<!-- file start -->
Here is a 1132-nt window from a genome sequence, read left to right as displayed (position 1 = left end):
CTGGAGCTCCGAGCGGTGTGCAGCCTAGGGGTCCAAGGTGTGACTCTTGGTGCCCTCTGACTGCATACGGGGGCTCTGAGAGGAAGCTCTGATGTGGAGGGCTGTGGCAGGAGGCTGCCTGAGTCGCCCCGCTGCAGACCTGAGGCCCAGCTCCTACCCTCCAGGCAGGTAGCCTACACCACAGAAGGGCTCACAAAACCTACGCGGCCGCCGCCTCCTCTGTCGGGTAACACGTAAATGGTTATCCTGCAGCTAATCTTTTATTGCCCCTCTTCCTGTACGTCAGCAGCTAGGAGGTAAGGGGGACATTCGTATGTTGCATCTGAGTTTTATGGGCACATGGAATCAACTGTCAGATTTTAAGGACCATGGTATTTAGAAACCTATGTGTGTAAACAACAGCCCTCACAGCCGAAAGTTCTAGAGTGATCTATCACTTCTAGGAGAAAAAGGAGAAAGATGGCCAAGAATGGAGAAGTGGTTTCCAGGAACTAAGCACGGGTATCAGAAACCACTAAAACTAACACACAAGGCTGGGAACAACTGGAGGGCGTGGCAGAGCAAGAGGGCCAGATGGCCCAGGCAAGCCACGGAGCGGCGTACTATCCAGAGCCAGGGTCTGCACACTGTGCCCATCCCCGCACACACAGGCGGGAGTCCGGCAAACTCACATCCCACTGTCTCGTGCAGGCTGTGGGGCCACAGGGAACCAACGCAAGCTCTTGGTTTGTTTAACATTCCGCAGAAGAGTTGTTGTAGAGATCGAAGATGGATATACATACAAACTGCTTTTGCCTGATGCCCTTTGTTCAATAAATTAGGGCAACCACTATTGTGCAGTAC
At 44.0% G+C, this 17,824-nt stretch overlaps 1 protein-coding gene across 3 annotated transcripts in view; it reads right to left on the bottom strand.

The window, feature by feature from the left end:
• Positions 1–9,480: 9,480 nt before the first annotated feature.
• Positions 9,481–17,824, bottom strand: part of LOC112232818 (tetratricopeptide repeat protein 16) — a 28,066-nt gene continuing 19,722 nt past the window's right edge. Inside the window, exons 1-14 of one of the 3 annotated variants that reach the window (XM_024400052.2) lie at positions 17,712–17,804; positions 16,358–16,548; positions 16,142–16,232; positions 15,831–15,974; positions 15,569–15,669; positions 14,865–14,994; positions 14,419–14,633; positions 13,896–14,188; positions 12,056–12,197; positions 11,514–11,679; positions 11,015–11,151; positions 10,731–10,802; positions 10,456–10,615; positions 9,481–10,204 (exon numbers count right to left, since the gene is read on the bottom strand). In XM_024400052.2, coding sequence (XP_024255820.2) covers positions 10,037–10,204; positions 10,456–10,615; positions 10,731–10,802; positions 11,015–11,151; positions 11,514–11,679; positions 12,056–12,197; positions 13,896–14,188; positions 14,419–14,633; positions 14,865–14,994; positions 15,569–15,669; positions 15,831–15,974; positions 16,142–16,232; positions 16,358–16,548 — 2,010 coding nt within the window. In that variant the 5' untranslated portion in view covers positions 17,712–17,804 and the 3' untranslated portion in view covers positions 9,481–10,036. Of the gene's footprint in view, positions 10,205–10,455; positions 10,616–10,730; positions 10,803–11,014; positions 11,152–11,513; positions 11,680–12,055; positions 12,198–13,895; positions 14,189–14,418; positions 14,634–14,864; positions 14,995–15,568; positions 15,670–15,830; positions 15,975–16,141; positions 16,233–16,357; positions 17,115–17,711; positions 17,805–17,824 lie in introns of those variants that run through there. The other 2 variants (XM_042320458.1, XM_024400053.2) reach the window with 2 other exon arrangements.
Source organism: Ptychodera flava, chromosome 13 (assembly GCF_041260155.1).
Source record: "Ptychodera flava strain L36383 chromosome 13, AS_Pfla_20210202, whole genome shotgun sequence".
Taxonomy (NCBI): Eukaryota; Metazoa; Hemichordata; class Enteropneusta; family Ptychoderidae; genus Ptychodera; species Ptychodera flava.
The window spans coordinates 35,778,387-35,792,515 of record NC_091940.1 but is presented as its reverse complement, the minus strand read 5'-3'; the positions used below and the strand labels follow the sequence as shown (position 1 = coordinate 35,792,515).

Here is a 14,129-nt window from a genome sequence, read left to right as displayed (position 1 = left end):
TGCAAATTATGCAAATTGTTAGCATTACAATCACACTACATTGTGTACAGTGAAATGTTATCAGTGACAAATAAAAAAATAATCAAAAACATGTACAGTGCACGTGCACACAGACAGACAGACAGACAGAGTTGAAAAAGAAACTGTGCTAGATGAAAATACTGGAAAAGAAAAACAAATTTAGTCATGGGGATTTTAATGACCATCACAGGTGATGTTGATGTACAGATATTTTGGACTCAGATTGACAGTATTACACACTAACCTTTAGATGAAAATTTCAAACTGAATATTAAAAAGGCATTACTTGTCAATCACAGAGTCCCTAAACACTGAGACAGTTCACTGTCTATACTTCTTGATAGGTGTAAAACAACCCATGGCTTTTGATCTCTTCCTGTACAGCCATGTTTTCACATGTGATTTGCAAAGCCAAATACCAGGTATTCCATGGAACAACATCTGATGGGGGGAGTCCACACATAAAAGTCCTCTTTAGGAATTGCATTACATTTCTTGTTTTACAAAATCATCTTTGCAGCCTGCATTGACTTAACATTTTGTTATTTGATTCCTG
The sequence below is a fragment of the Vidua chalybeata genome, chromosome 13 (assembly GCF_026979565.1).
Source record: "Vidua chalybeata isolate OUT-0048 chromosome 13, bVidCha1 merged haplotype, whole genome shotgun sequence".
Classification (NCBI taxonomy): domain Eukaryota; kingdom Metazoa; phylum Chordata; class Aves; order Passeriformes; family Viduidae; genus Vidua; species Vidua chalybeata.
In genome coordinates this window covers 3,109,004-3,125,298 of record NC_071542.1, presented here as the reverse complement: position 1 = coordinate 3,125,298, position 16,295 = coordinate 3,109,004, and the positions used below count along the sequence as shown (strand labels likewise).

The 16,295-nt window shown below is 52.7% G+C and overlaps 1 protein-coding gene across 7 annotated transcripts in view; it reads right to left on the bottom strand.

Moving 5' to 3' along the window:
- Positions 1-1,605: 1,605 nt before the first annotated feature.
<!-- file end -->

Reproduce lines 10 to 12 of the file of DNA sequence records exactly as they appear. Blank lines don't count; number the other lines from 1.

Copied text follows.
The window spans coordinates 35,778,387-35,792,515 of record NC_091940.1 but is presented as its reverse complement, the minus strand read 5'-3'; the positions used below and the strand labels follow the sequence as shown (position 1 = coordinate 35,792,515).

Here is a 14,129-nt window from a genome sequence, read left to right as displayed (position 1 = left end):
TGCAAATTATGCAAATTGTTAGCATTACAATCACACTACATTGTGTACAGTGAAATGTTATCAGTGACAAATAAAAAAATAATCAAAAACATGTACAGTGCACGTGCACACAGACAGACAGACAGACAGAGTTGAAAAAGAAACTGTGCTAGATGAAAATACTGGAAAAGAAAAACAAATTTAGTCATGGGGATTTTAATGACCATCACAGGTGATGTTGATGTACAGATATTTTGGACTCAGATTGACAGTATTACACACTAACCTTTAGATGAAAATTTCAAACTGAATATTAAAAAGGCATTACTTGTCAATCACAGAGTCCCTAAACACTGAGACAGTTCACTGTCTATACTTCTTGATAGGTGTAAAACAACCCATGGCTTTTGATCTCTTCCTGTACAGCCATGTTTTCACATGTGATTTGCAAAGCCAAATACCAGGTATTCCATGGAACAACATCTGATGGGGGGAGTCCACACATAAAAGTCCTCTTTAGGAATTGCATTACATTTCTTGTTTTACAAAATCATCTTTGCAGCCTGCATTGACTTAACATTTTGTTATTTGATTCCTG